When Yazzie graduated from the University of New Mexico with a BS degree in biochemistry, his cousin, Dr. Ray Reid, Navajo, was in the audience. After the ceremony, Yazzie met Reid for the first time. Reid, who was to become one of Yazzie’s “biggest role models,” asked Yazzie what he planned to do with his life. Yazzie said he wasn’t sure.
Yazzie returned home to Cove. “Two weeks after my graduation I was helping my grandmother herd her sheep and cattle up the mountain to the summer sheep camp when we saw my cousin, Raymond Reid, driving towards us. He stopped and talked with us. He told me about Dr. Mathuram Santosham, who is professor of pediatrics and international health at Hopkins and founded and directs the Center for American Indian Health. He said he had been working with Dr. Santosham on infectious disease related health issues and other projects for decades. He said that next week, Dr. Santosham would be visiting the Center’s field site at Shiprock. My cousin suggested that I meet with Dr. Santosham and perhaps consider doing an MPH at Hopkins. He asked if I had a resume to show Dr. Santosham. I said, 'No.' He said, ‘Draft one and bring it to show it to Dr. Santosham.’”
“The following week I met with Dr. Santosham. We went over my resume, and he suggested that I submit an application to Johns Hopkins.” Santosham became another important father figure for Yazzie. He supported Yazzie during his two years in the MPH program. When Yazzie received his degree, Santosham hired him on at the center.
Medical School and Beyond
Yazzie will be attending the University of Arizona School of Medicine this fall. “It’s the logical culmination of my experiences,” he says. “Growing up in the midst of poverty, unemployment, and alcoholism and losing my father at an early age, I realized that obtaining an education was the only way to understand these problems and to bring about change.” In his present position, Yazzie has been helping to bring about change. However, by continuing on to medical school and then to a residency, possibly in primary care and rural medicine, Yazzie hopes to be in an even better position to make changes that will improve the health of his people.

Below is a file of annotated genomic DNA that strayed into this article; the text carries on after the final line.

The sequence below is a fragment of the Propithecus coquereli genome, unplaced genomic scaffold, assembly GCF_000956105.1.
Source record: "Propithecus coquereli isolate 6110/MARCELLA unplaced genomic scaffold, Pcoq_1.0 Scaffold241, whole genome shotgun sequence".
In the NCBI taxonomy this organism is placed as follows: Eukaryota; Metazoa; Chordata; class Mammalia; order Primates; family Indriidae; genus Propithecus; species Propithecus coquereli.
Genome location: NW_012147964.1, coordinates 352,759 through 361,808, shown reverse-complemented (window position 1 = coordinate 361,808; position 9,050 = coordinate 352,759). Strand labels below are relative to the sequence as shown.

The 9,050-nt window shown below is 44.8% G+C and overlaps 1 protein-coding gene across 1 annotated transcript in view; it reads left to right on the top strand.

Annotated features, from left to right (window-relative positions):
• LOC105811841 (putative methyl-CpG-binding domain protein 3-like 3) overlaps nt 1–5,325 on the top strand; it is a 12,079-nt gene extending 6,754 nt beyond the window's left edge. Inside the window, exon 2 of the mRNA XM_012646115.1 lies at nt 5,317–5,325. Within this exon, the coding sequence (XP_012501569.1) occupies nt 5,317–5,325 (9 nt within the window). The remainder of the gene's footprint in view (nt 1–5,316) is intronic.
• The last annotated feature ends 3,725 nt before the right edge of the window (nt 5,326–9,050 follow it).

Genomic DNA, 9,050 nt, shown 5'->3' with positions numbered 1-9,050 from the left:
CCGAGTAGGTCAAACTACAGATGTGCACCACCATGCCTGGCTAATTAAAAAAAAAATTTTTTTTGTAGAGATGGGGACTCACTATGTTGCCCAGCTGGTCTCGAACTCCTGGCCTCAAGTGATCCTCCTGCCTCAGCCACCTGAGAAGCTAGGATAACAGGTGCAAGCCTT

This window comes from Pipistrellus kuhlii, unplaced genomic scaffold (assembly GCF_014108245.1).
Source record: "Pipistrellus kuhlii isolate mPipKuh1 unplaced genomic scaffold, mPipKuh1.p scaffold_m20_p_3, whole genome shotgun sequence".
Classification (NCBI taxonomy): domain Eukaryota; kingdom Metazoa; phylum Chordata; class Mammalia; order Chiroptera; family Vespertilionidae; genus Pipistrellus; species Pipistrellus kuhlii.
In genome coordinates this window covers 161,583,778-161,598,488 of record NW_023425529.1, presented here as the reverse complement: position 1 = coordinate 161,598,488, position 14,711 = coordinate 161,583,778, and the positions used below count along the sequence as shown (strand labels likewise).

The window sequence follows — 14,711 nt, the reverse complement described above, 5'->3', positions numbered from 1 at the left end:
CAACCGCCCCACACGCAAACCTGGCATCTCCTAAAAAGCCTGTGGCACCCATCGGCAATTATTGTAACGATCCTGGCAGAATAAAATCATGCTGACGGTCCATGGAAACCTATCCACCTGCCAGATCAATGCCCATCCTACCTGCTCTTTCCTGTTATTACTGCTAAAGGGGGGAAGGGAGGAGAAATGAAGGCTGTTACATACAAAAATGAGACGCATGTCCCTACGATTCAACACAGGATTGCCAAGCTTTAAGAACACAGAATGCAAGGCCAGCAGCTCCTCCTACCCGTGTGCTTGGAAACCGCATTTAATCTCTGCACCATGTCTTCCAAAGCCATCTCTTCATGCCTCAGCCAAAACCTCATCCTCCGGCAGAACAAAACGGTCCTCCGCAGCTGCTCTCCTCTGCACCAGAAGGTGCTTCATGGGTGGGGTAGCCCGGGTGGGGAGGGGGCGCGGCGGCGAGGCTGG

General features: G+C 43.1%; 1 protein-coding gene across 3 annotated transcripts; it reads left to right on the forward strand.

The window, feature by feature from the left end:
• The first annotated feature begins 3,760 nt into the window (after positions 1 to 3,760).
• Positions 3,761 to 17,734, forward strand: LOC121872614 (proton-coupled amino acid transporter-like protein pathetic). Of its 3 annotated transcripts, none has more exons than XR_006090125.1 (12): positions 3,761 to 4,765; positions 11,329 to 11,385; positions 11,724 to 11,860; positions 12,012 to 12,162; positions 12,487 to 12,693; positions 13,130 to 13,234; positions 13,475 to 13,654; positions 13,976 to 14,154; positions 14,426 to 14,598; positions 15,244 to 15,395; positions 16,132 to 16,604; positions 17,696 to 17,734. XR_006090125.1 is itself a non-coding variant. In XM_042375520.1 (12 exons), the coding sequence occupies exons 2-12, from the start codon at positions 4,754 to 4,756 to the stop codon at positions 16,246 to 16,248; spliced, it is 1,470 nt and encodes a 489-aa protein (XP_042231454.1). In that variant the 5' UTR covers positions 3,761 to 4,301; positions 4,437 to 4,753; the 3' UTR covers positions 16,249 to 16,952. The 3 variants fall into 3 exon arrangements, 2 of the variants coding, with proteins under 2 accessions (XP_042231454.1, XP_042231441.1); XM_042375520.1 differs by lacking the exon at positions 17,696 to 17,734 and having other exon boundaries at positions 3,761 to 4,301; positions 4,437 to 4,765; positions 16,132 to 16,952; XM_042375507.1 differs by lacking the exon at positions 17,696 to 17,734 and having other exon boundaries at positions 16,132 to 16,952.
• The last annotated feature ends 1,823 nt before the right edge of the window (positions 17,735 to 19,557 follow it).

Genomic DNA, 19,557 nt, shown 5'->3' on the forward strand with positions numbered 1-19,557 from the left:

“I’d like to return home and set up a clinic in Cove. Using my public health background, I’d like to establish a center that will promote the health of the Cove community through culturally appropriate strategies for disease prevention as well as health models and programs. I’d also like to provide the youth with guidance regarding attaining higher education.
Yazzie feels there are many opportunities for indigenous people who enter the field of public health. “Many organizations (private and public) are in need of qualified Native people who want to return to their communities and use their training to better the lives of their people, ” he notes.
For people who want to consider careers in public health, Yazzie suggests, “Find people who will support you and give you proper guidance. I believe we must maintain our commitments within our indigenous communities to be supportive of each other. Together, we are strong and capable. We are not the sum of our disparities. We can enter a broad arena as brothers and sisters – on our path to building better health and healthy communities.”
This article was first published in the Summer 2003 issue of Winds of Change. (The cover artist is Tina Santiago, Coushatta.)